One of the most significant parameters is how the white balance that is used to convert the raw data is selected. Most applications have many different sets of parameters that can be selected by the user, who is then free to alter individual settings within the set of instructions used to initially interpret the data in the raw file.

¹ Sure, you could take a picture that contains a single pure color within the entire field of view. But most photos contain a wide variation of hues, tints, and brightness levels.

² Except the "red" filter is really more of a yellow-orange color, the "green" filter is more a yellowish-green color, and the "blue" filter is a violet-tinted blue color. In other words, the colors of the filters in a Bayer mask do not correspond to the three colors our RGB monitors emit and blend to reproduce the response in our retinas that many other colors do. In fact, the colors of the filters in a Bayer mask are much closer to the three colors that each of the three types of cones in our retinas are most sensitive to than they are to the three "primary" colors we use for our RGB color reproduction systems.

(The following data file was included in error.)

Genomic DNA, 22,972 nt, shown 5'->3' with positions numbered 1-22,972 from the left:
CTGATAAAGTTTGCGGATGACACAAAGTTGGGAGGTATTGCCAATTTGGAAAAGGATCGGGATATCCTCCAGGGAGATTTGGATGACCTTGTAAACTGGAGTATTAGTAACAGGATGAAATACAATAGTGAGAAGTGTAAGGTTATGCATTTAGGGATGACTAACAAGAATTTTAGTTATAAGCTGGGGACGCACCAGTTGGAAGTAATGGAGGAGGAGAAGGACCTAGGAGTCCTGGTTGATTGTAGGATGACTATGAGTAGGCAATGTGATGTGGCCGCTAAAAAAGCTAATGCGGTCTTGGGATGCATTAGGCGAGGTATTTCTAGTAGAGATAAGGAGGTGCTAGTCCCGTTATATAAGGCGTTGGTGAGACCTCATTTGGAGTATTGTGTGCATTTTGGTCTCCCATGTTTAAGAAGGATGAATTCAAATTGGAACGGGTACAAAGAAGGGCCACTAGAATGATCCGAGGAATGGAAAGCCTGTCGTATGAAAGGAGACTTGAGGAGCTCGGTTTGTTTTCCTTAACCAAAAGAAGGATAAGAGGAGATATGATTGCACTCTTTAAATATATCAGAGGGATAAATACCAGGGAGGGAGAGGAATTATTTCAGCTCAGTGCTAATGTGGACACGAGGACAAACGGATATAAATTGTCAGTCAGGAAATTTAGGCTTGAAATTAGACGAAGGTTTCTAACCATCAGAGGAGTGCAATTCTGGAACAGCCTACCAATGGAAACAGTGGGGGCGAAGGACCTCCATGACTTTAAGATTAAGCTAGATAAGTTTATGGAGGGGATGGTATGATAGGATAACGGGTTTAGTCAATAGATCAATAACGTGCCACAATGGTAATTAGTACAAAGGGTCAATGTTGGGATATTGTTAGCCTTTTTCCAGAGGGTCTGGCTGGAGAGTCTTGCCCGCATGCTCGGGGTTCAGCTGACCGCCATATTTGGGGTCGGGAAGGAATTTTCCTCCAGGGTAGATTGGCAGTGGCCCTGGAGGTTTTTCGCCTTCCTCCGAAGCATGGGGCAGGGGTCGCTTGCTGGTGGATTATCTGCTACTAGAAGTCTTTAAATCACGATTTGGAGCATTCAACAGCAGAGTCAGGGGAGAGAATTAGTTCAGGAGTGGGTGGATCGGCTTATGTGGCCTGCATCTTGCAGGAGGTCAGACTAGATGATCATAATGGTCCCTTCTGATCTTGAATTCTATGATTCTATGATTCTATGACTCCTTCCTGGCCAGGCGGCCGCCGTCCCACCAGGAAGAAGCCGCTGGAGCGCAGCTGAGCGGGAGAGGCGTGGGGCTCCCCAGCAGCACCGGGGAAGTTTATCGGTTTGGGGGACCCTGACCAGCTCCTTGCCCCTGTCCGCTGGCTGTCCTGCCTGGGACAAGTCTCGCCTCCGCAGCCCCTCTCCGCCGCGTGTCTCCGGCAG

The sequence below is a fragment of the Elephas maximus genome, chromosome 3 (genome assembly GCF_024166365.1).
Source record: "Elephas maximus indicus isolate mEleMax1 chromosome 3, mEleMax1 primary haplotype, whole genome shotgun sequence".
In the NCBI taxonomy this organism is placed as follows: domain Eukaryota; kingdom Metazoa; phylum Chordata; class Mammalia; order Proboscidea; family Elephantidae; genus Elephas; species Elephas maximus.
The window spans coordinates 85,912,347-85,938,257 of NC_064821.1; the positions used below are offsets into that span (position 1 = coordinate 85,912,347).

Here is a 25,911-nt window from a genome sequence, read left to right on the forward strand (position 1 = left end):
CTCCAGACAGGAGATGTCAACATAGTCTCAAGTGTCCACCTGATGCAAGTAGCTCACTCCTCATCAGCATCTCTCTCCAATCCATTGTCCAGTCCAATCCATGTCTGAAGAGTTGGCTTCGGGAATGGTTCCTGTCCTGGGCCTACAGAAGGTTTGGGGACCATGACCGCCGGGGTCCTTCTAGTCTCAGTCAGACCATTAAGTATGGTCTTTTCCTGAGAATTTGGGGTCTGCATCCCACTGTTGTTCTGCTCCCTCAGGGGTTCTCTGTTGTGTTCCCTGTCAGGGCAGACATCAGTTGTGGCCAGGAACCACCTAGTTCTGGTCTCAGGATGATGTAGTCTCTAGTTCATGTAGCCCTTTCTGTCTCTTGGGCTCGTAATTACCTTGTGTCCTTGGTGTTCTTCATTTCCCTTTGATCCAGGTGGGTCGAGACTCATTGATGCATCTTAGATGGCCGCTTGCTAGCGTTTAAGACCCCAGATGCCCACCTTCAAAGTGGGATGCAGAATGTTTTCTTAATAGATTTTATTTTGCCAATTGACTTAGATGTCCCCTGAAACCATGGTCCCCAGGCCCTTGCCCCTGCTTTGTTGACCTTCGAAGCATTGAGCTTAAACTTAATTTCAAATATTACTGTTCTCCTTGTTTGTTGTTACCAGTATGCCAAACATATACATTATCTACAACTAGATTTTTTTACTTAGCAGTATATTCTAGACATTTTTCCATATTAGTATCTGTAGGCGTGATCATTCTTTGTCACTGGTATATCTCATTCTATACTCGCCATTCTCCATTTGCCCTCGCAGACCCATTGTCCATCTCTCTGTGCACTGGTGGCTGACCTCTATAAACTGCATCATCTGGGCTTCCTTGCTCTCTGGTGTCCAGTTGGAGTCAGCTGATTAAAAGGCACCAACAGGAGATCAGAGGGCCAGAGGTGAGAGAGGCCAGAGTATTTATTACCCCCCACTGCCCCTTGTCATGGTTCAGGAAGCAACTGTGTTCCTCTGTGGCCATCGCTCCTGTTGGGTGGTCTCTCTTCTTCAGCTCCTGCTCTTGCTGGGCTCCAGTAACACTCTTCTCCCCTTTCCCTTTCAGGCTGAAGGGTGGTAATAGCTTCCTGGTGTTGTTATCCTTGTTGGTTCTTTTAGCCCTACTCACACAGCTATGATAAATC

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  • I would totally upvote this if I could! Not sure if this is something you know, but where are these interpretations of the data defined in software like DarkTable? It is a profile of sorts for each camera or a global setting for the application? Or is there a common library that is used for the math? Just curious if each programs' interpretation could be profiled so it can be recreated in other software. Not that one is right, but rather so that RAWs can be rendered consistently between programs if desired.